18 May 2017

The fight against aging: is there hope?

What anti-aging funds do investors invest in

and what are the prospects for the latest discoveries

Vladislav Rakhmanov, vc.ru

Vice-President of the Science for Life Extension Foundation Yuri Deigin spoke about how real the invention of a cure for old age seems today and whether investors will be able to find their "unicorn" in this market.


At the forefront of the fight against aging, a high-profile event has recently occurred: a group of scientists led by Harvard geneticist David Sinclair published the results of their latest study, which has already been called "a huge leap in the fight against aging."

They even say that an open "drug that really reverses aging" may appear in pharmacies as early as 2020. Moreover, NASA became interested in the development: according to experts, Sinclair's discovery can help maintain the health of astronauts during long flights to Mars.

The "old age pill" is called NMN. It is based on nicotinamide, a precursor of the enzyme NAD+ (nicotinamide adenine dinucleotide), synthesized in all cells. It has not demonstrated any miraculous properties until recently: except that nicotinic acid (vitamin B3), which, by the way, has been known for more than a hundred years, has been successfully used against pellagra (a type of vitamin deficiency), but its benefits with a balanced diet are minimal.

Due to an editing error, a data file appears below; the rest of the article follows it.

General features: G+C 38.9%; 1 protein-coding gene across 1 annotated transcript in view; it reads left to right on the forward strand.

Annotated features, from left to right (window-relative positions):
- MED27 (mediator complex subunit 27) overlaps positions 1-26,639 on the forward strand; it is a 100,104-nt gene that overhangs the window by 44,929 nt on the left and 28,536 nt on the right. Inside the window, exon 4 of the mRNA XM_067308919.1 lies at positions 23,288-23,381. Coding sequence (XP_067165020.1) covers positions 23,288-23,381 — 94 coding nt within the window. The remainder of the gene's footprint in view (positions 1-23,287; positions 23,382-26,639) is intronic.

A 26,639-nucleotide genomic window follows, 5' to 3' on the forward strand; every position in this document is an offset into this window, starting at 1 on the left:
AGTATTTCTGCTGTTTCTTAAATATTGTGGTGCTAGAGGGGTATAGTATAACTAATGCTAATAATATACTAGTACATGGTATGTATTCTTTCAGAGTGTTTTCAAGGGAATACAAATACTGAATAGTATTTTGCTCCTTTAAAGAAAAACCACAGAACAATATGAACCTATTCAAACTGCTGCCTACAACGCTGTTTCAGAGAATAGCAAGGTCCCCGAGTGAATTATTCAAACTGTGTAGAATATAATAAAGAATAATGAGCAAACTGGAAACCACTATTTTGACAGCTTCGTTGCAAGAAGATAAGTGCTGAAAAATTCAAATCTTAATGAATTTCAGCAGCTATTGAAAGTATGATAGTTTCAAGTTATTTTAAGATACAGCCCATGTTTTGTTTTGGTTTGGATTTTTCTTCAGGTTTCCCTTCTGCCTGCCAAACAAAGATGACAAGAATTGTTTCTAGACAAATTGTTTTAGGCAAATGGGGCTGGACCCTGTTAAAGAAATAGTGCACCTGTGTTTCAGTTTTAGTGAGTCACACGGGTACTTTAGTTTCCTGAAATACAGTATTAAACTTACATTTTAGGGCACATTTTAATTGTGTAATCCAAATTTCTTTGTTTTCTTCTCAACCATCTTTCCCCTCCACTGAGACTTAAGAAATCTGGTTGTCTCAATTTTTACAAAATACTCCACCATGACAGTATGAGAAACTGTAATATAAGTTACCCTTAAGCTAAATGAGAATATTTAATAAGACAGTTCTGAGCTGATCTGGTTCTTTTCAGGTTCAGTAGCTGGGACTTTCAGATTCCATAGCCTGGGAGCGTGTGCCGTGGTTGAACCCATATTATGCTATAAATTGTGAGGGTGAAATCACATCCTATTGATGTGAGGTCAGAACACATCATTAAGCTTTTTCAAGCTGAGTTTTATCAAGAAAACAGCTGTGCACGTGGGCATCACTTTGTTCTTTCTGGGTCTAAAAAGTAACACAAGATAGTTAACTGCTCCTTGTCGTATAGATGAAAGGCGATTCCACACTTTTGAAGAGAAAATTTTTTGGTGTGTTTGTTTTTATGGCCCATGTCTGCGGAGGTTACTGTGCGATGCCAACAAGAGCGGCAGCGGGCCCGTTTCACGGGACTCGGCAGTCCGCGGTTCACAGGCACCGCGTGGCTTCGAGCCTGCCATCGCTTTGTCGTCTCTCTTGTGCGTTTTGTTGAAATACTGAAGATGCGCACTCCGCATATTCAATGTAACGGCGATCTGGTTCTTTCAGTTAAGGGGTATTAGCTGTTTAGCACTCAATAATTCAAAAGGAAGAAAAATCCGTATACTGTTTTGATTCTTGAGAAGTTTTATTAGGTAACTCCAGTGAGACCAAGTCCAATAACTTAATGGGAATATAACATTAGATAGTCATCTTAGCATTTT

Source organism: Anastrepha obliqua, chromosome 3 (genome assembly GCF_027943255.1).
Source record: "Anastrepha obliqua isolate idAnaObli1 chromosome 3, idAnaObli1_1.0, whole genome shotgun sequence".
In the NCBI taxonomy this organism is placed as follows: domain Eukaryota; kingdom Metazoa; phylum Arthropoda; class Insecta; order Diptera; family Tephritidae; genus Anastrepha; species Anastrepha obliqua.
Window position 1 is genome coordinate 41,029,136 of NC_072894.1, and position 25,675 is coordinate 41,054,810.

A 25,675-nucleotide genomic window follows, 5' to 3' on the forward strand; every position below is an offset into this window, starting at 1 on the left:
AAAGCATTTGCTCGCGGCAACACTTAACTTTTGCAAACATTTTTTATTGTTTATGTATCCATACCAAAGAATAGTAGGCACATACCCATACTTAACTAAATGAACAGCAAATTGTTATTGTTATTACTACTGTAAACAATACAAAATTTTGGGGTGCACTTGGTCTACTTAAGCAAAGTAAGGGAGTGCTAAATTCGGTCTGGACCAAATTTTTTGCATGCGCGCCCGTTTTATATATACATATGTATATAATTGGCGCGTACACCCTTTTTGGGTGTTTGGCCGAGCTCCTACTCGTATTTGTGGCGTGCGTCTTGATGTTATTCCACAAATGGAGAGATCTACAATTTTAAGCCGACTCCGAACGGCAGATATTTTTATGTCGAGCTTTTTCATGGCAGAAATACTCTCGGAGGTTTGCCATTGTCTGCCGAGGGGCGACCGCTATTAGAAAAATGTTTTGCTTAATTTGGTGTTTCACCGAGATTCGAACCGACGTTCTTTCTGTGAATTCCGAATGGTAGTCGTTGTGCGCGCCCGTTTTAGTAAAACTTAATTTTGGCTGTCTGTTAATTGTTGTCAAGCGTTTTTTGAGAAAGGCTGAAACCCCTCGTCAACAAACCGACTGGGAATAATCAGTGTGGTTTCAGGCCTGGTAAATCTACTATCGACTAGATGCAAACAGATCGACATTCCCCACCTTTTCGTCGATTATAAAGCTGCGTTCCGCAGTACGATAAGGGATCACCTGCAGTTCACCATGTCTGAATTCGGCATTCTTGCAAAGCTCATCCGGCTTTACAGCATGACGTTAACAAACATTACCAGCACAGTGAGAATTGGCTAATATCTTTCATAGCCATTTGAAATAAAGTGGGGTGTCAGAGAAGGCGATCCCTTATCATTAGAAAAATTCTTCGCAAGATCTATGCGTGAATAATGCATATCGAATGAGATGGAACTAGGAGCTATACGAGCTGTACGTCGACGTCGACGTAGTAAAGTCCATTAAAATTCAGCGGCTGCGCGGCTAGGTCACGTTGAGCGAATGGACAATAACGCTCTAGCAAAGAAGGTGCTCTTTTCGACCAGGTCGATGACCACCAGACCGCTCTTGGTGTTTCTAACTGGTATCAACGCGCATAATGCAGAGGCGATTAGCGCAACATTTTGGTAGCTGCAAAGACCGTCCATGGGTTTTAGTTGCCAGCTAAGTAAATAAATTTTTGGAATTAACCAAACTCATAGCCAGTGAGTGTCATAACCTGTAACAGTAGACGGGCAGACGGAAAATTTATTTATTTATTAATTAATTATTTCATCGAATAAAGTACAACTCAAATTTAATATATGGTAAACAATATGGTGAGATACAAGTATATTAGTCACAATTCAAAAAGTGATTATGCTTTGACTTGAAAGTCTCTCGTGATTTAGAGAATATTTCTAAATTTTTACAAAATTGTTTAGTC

Nevertheless, Sinclair's group managed to achieve impressive, at first glance, results: NMN increased the ability of cells to repair DNA after damage. The studies were conducted on mice and, according to Sinclair himself, within a week after treatment, the cells of old individuals were indistinguishable from the cells of young ones. Clinical trials in humans will begin this year at Brigham Women's Hospital, Boston, USA.